·                             Eretzander Morales-Lozano, 22, of Tulare;

·                             Benjamin Aparacio-Pablo, 26, of Tulare;

·                             Dalia Reyes-Serapio, 29, of Fresno;

·                             Ubaldo Castillo-Hernandez, 41, of Ontario, Calif.; and

·                             Jenny Thanh Nguyen, 55, of Clovis, Calif., owner of the One Hour Photo.

The arrests and searches are the culmination of a long-term HSI probe focusing on some of the area's most prolific document counterfeiting operations. Based on the investigation, special agents believe the targeted mills, two located in Fresno and one in Tulare, are responsible for producing and distributing more than 100 counterfeit documents a month. Those documents included phony permanent resident alien or "green" cards and Social Security cards.

Tuesday, April 24, 2012

What is Human Trafficking?

What is Modern Slavery?

Over the past 15 years, “trafficking in persons” and “human trafficking” have been used as umbrella terms for activities involved when someone obtains or holds a person in compelled service.

The United States government considers trafficking in persons to include all of the criminal conduct involved in forced labor and sex trafficking, essentially the conduct involved in reducing or holding someone in compelled service. Under the Trafficking Victims Protection Act as amended (TVPA) and consistent with the United Nations Protocol to Prevent, Suppress and Punish Trafficking in Persons, Especially Women and Children (Palermo Protocol), individuals may be trafficking victims regardless of whether they once consented, participated in a crime as a direct result of being trafficked, were transported into the exploitative situation, or were simply born into a state of servitude. Despite a term that seems to connote movement, at the heart of the phenomenon of trafficking in persons are the many forms of enslavement, not the activities involved in international transportation.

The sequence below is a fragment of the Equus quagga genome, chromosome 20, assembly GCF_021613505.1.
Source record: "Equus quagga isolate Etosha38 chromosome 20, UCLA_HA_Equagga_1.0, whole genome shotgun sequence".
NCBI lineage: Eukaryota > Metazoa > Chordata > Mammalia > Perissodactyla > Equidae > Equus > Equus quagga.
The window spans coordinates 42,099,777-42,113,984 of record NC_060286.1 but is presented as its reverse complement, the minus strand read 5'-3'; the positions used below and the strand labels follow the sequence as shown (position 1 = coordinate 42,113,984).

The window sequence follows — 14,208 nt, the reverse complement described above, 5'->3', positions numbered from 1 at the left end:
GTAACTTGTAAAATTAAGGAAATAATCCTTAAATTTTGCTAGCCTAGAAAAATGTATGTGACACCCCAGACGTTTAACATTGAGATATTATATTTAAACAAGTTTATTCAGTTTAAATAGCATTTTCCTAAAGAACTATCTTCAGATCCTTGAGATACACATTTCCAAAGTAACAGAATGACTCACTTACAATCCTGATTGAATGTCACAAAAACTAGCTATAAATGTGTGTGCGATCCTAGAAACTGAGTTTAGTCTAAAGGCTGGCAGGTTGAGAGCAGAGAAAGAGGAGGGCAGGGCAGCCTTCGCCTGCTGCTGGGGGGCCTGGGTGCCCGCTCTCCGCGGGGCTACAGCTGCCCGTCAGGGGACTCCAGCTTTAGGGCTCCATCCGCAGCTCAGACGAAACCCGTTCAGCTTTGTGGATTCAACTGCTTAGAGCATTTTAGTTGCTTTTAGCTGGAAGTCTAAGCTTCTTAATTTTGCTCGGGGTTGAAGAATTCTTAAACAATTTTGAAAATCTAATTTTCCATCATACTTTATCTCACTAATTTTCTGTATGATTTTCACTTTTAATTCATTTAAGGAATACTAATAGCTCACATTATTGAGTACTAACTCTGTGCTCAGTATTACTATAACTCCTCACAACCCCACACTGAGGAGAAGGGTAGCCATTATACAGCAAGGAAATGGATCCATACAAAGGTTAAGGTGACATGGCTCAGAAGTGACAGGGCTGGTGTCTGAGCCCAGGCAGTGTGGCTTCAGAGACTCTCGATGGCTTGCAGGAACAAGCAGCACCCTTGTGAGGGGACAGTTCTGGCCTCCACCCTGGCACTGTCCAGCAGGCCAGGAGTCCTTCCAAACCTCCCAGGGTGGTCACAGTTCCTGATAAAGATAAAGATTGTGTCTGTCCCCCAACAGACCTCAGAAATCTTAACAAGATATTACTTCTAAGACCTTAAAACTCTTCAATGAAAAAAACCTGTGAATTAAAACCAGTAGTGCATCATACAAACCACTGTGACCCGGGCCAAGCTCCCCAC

Forced Labor

Also known as involuntary servitude, forced labor may result when unscrupulous employers exploit workers made more vulnerable by high rates of unemployment, poverty, crime, discrimination, corruption, political conflict, or even cultural acceptance of the practice. Immigrants are particularly vulnerable, but individuals also may be forced into labor in their own countries. Female victims of forced or bonded labor, especially women and girls in domestic servitude, are often sexually exploited as well.

Sex Trafficking

When an adult is coerced, forced, or deceived into prostitution – or maintained in prostitution through coercion – that person is a victim of trafficking. All of those involved in recruiting, transporting, harboring, receiving, or obtaining the person for that purpose have committed a trafficking crime. Sex trafficking can also occur within debt bondage, as women and girls are forced to continue in prostitution through the use of unlawful “debt” purportedly incurred through their transportation, recruitment, or even their crude “sale,” which exploiters insist they must pay off before they can be free.

It is critical to understand that a person’s initial consent to participate in prostitution is not legally determinative; if an individual is thereafter held in service through psychological manipulation or physical force, that person is a trafficking victim and should receive the benefits outlined in the United Nations’ Palermo Protocol and applicable laws.

Bonded Labor

One form of coercion is the use of a bond, or debt. Often referred to as “bonded labor” or “debt bondage,” the practice has long been prohibited under U.S. law by its Spanish name, peonage, and the Palermo Protocol calls for its criminalization as a form of trafficking in persons. Workers around the world fall victim to debt bondage when traffickers or recruiters unlawfully exploit an initial debt the worker assumed as part of the terms of employment. Workers may also inherit intergenerational debt in more traditional systems of bonded labor.

Debt Bondage Among Migrant Laborers